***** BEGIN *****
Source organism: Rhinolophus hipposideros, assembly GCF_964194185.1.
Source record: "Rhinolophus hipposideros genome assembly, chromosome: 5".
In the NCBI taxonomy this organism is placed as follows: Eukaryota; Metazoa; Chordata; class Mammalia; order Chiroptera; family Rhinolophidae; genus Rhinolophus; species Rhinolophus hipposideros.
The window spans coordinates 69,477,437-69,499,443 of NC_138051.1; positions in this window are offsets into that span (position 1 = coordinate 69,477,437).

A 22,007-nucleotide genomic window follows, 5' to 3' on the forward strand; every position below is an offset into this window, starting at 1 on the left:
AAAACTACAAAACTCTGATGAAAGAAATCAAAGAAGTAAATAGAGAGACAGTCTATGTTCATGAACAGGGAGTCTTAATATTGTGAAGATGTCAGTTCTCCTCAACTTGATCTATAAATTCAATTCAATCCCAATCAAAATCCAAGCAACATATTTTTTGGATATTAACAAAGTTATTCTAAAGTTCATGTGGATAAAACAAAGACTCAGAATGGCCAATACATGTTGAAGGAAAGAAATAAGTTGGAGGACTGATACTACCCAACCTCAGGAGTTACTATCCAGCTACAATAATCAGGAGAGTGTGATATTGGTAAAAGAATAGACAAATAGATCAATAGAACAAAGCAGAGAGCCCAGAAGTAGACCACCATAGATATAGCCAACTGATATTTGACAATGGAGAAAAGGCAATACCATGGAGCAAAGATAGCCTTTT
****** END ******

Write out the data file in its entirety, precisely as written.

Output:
Source organism: Rhinolophus hipposideros, assembly GCF_964194185.1.
Source record: "Rhinolophus hipposideros genome assembly, chromosome: 5".
In the NCBI taxonomy this organism is placed as follows: Eukaryota; Metazoa; Chordata; class Mammalia; order Chiroptera; family Rhinolophidae; genus Rhinolophus; species Rhinolophus hipposideros.
The window spans coordinates 69,477,437-69,499,443 of NC_138051.1; positions in this window are offsets into that span (position 1 = coordinate 69,477,437).

A 22,007-nucleotide genomic window follows, 5' to 3' on the forward strand; every position below is an offset into this window, starting at 1 on the left:
AAAACTACAAAACTCTGATGAAAGAAATCAAAGAAGTAAATAGAGAGACAGTCTATGTTCATGAACAGGGAGTCTTAATATTGTGAAGATGTCAGTTCTCCTCAACTTGATCTATAAATTCAATTCAATCCCAATCAAAATCCAAGCAACATATTTTTTGGATATTAACAAAGTTATTCTAAAGTTCATGTGGATAAAACAAAGACTCAGAATGGCCAATACATGTTGAAGGAAAGAAATAAGTTGGAGGACTGATACTACCCAACCTCAGGAGTTACTATCCAGCTACAATAATCAGGAGAGTGTGATATTGGTAAAAGAATAGACAAATAGATCAATAGAACAAAGCAGAGAGCCCAGAAGTAGACCACCATAGATATAGCCAACTGATATTTGACAATGGAGAAAAGGCAATACCATGGAGCAAAGATAGCCTTTT